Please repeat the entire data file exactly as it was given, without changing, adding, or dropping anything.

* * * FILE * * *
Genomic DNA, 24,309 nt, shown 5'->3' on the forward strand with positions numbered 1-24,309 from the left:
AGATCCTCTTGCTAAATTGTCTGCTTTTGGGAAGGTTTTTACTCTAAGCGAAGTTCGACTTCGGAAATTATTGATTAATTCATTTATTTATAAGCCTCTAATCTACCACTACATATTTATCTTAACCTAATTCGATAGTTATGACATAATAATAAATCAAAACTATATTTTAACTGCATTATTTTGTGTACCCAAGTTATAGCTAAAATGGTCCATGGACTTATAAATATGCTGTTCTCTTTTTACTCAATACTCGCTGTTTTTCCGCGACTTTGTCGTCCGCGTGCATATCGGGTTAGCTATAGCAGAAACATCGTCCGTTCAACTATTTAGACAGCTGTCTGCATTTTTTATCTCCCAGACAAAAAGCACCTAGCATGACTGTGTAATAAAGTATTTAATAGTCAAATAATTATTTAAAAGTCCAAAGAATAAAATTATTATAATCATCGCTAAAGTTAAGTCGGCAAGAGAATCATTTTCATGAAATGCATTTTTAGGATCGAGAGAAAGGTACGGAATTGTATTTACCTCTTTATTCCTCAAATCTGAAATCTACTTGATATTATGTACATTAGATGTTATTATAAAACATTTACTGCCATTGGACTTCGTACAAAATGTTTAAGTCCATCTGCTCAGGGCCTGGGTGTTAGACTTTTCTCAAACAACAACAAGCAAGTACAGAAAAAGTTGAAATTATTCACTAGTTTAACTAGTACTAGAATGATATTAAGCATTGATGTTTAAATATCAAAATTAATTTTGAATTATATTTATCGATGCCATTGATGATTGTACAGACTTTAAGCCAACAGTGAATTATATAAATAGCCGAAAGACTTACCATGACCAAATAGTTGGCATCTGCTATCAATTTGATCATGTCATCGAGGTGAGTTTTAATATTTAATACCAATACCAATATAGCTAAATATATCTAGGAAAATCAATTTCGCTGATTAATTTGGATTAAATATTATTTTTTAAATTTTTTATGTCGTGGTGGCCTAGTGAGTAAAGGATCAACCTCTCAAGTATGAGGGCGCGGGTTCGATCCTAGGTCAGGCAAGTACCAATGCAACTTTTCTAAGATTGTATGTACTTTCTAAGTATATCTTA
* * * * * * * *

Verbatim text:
Genomic DNA, 24,309 nt, shown 5'->3' on the forward strand with positions numbered 1-24,309 from the left:
AGATCCTCTTGCTAAATTGTCTGCTTTTGGGAAGGTTTTTACTCTAAGCGAAGTTCGACTTCGGAAATTATTGATTAATTCATTTATTTATAAGCCTCTAATCTACCACTACATATTTATCTTAACCTAATTCGATAGTTATGACATAATAATAAATCAAAACTATATTTTAACTGCATTATTTTGTGTACCCAAGTTATAGCTAAAATGGTCCATGGACTTATAAATATGCTGTTCTCTTTTTACTCAATACTCGCTGTTTTTCCGCGACTTTGTCGTCCGCGTGCATATCGGGTTAGCTATAGCAGAAACATCGTCCGTTCAACTATTTAGACAGCTGTCTGCATTTTTTATCTCCCAGACAAAAAGCACCTAGCATGACTGTGTAATAAAGTATTTAATAGTCAAATAATTATTTAAAAGTCCAAAGAATAAAATTATTATAATCATCGCTAAAGTTAAGTCGGCAAGAGAATCATTTTCATGAAATGCATTTTTAGGATCGAGAGAAAGGTACGGAATTGTATTTACCTCTTTATTCCTCAAATCTGAAATCTACTTGATATTATGTACATTAGATGTTATTATAAAACATTTACTGCCATTGGACTTCGTACAAAATGTTTAAGTCCATCTGCTCAGGGCCTGGGTGTTAGACTTTTCTCAAACAACAACAAGCAAGTACAGAAAAAGTTGAAATTATTCACTAGTTTAACTAGTACTAGAATGATATTAAGCATTGATGTTTAAATATCAAAATTAATTTTGAATTATATTTATCGATGCCATTGATGATTGTACAGACTTTAAGCCAACAGTGAATTATATAAATAGCCGAAAGACTTACCATGACCAAATAGTTGGCATCTGCTATCAATTTGATCATGTCATCGAGGTGAGTTTTAATATTTAATACCAATACCAATATAGCTAAATATATCTAGGAAAATCAATTTCGCTGATTAATTTGGATTAAATATTATTTTTTAAATTTTTTATGTCGTGGTGGCCTAGTGAGTAAAGGATCAACCTCTCAAGTATGAGGGCGCGGGTTCGATCCTAGGTCAGGCAAGTACCAATGCAACTTTTCTAAGATTGTATGTACTTTCTAAGTATATCTTA